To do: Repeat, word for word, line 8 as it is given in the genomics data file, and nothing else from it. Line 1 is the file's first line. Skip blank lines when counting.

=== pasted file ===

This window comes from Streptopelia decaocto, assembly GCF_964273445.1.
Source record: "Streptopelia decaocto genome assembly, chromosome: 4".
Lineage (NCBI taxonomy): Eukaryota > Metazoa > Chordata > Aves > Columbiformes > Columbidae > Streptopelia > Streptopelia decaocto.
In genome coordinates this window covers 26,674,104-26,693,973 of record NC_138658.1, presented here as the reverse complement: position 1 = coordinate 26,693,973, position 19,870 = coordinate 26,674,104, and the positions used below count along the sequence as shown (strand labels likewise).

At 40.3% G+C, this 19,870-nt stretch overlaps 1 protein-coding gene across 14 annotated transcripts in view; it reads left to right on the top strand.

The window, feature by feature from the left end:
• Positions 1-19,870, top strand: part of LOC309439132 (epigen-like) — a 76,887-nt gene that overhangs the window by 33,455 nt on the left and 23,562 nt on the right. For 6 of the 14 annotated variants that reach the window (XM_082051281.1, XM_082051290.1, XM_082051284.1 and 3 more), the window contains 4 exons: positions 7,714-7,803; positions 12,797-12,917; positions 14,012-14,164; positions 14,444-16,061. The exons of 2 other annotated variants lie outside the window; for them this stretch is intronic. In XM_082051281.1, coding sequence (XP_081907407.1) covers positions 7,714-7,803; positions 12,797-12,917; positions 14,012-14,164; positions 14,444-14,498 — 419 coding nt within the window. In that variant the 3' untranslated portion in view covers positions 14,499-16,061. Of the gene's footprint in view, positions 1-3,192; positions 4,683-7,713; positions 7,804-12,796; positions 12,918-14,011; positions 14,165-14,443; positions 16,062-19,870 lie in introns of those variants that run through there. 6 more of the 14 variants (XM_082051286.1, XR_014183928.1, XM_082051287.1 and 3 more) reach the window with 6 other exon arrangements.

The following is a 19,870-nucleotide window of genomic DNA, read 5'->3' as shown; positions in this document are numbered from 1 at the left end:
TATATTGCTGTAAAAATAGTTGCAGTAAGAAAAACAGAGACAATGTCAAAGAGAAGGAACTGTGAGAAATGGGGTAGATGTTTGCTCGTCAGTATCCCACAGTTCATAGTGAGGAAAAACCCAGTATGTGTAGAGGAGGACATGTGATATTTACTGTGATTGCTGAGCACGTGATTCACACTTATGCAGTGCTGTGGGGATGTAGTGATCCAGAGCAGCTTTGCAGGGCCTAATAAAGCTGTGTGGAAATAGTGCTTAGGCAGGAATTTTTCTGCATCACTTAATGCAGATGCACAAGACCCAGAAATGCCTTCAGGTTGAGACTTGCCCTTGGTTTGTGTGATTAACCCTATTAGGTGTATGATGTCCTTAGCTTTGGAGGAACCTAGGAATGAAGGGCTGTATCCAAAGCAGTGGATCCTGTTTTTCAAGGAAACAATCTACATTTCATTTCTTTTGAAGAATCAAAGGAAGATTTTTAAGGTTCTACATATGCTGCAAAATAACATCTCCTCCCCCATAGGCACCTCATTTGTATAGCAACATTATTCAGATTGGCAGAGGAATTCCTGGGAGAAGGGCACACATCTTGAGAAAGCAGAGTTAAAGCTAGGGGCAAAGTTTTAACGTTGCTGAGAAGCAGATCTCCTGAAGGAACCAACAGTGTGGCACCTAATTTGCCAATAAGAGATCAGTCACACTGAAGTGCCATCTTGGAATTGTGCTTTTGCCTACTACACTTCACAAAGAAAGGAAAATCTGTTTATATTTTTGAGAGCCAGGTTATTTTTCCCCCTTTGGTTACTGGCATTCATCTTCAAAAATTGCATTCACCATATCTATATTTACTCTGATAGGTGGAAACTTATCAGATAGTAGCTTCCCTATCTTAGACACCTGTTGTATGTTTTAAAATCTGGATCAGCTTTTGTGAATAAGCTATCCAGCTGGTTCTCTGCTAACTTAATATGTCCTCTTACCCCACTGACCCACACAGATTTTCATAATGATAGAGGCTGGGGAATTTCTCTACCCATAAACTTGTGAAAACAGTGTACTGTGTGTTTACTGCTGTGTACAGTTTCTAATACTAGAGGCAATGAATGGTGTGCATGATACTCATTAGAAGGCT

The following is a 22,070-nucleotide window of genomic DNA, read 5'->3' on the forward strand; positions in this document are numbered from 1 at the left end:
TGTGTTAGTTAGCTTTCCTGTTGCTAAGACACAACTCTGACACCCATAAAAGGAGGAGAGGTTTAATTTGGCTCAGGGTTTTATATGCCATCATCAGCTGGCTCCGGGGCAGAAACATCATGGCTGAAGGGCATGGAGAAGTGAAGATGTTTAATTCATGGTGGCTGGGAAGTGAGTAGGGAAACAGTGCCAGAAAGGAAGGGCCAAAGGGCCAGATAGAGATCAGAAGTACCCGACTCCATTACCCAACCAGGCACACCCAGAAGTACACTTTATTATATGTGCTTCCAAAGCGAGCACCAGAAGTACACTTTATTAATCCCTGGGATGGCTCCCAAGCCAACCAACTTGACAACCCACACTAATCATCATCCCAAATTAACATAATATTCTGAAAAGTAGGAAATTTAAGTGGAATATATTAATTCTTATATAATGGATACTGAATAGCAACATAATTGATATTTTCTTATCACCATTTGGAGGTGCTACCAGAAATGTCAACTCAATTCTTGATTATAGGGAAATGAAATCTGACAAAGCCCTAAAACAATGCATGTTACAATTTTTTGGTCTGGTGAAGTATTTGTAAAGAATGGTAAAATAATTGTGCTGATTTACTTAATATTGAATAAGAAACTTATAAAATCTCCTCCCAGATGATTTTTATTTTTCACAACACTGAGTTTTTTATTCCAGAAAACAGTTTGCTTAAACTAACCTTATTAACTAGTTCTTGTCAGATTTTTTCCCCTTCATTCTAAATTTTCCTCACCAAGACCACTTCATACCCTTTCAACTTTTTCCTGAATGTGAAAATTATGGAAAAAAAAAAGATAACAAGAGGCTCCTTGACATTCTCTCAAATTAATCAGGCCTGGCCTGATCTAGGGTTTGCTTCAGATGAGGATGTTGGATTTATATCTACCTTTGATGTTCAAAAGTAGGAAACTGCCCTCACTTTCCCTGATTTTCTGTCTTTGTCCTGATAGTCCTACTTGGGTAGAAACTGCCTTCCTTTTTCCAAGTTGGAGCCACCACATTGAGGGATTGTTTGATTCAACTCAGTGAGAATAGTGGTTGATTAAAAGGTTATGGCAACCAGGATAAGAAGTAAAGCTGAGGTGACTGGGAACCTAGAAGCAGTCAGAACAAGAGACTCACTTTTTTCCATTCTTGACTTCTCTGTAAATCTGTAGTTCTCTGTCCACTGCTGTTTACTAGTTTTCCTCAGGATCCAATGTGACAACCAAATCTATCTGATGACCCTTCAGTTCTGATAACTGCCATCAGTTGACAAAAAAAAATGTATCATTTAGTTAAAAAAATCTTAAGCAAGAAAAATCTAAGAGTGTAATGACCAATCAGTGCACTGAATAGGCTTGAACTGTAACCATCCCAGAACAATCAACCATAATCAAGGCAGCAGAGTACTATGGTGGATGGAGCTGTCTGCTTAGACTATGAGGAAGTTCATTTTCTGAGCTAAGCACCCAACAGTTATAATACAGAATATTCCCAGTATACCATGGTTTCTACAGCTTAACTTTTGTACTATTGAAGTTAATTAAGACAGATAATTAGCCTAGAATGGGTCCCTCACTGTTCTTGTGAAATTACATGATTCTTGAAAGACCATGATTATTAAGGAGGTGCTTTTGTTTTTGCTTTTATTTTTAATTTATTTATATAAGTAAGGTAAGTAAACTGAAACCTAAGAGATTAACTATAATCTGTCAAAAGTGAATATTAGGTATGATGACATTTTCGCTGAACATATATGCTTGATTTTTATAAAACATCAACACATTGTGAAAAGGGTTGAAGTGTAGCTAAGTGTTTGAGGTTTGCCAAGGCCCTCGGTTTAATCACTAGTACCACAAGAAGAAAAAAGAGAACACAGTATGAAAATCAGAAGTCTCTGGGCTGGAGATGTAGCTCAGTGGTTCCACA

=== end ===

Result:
The following is a 19,870-nucleotide window of genomic DNA, read 5'->3' as shown; positions in this document are numbered from 1 at the left end: